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Hind Al Soulia - Riyadh - Kuwait's new ruler Emir Sheikh Nawaf Al Sabah on Wednesday named Sheikh Meshal Al Ahmad Al Sabah as crown prince, state-run Kuna news agency announced.
Sheikh Meshal is deputy chief of the National Guard and a brother of the late emir, who died last Tuesday.
The selection of Sheikh Meshal, which must be approved by Parliament, "was blessed by the Al Sabah family," read a statement from the emir's office.
Earlier two members of Kuwait's ruling family posted messages on Twitter pledging allegiance to Sheikh Meshal as crown prince.
Sheikh Nawaf assumed power following the death of his brother Sheikh Sabah Al Ahmad last week.
The country's Speaker said MPs could vote on the crown prince on Thursday, the last day of the Parliament’s term.
Sheikh Meshal is known as a forceful figure who steered clear of political battles and public roles, spending much of his career helping build the Gulf Arab state's security and defence apparatus.
Close to the late Sheikh Sabah and new Emir Sheikh Nawaf, Kuwait experts say, he is expected to take an active role in helping guide state affairs.
"The emir will listen to his views, he will have an impact in that way," said Kuwaiti political scientist and former UN envoy Ghanim Alnajjar. "His focus will be security, the judiciary and other domestic issues."
Sheikh Meshal, 80, has been deputy chief of the National Guard since 2004 and was head of State Security for 13 years after joining the Interior Ministry in the 1960s. He was offered several senior positions but declined them, experts say.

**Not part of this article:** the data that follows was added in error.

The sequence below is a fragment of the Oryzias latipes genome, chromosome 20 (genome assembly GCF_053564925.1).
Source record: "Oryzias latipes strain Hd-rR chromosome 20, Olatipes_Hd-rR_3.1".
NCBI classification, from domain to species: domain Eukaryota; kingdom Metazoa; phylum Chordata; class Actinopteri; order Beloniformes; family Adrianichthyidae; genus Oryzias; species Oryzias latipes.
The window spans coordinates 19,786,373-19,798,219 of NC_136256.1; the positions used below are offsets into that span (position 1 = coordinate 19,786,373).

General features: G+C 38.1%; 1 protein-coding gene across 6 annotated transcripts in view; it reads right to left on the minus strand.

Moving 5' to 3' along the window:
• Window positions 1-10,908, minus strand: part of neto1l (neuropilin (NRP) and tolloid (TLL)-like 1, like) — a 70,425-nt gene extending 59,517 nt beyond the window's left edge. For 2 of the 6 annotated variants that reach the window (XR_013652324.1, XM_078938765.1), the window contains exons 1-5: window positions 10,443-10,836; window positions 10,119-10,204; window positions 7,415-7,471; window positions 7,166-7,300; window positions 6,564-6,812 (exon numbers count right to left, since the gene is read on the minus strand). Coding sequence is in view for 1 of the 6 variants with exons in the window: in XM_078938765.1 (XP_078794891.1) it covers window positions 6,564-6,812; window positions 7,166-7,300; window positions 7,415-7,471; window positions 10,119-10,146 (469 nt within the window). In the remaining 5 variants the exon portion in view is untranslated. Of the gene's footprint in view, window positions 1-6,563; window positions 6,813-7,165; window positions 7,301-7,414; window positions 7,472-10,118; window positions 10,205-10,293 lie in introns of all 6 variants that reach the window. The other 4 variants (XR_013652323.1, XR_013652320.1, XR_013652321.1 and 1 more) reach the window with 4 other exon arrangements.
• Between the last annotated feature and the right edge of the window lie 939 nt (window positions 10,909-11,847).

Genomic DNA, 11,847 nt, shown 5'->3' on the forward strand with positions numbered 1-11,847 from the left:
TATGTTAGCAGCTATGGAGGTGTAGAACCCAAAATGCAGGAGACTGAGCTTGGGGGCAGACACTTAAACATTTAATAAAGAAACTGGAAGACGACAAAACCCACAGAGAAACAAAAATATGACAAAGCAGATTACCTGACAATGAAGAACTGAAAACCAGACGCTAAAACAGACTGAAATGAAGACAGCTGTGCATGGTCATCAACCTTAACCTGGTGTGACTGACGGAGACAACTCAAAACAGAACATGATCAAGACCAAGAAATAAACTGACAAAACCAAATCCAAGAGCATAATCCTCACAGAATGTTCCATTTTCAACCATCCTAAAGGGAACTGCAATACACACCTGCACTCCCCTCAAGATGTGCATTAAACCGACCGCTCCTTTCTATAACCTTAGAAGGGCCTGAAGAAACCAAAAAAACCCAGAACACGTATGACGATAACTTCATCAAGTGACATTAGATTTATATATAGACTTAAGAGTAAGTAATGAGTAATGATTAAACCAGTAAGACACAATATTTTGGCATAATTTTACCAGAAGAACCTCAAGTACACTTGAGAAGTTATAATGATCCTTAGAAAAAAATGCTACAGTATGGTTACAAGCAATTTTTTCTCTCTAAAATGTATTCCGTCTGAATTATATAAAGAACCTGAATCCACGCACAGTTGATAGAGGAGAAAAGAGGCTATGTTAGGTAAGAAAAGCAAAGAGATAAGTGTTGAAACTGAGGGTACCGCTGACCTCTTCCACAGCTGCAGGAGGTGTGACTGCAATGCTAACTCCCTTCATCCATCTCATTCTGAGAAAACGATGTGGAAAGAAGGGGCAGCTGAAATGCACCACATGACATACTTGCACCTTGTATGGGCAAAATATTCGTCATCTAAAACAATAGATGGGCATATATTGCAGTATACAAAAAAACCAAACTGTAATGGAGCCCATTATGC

Sheikh Meshal, who attended Britain's Hendon Police College, was credited with helping to reform Kuwait's National Guard. Kuwaiti journalist Faisal Al Qanae once described him as the "biggest enemy" of cronyism and law breaking.
Sheikh Meshal's appointment traditionally works as a conduit between the ruling family and the lively national assembly, which will see elections later this year.
The roles of the heir apparent and prime minister were split in 2003 due to the health of the then-crown prince. The premier has since dealt with frequent gridlock between the hand-picked Cabinet and the Parliament, which has recently been at odds with ministers over debt issuing, investment and economic reforms.
Observers say that while Sheikh Nawaf and Sheikh Meshal kept a low public profile, the latter has stronger views.
Sheikh Nawaf, who is seen upholding Kuwait's current oil, investment and foreign policies, takes the helm as the country faces a liquidity crisis caused by low oil prices and the coronavirus pandemic, which the National Guard has played a visible role in combating.
Diplomats and analysts say the immediate focus will be on domestic issues with perceived corruption, living standards and the economy the top priorities for most Kuwaitis in a country.
Deutsche Bank has estimated that Kuwait's nearly $140 billion economy could shrink by 7.8 per cent this year in what would be one of the worst economic crunches among Gulf oil exporters.
Key will be co-operation between Cabinet and the outspoken Parliament, the Gulf region's oldest legislature that wields power to block bills and question ministers. Clashes have led to successive government reshuffles or dissolution of Parliament.
In the past, the body was often dominated by opposition groups until Sheikh Sabah broke their hold in 2012 by using executive powers to amend the voting system.
Kuwaiti opposition figures have proposed electoral reforms and a pardon for dissidents in recent meetings with Sheikh Nawaf before he assumed power.
"Reformers and independents are looking for reconciliation [with the government], enhancing freedom of speech, economic and political reforms, combating corruption, demographics," Mr Alnajjar said.
"It will be difficult to amend the electoral law with elections coming up ... but anything is possible."
Updated: October 7, 2020 01:42 PM
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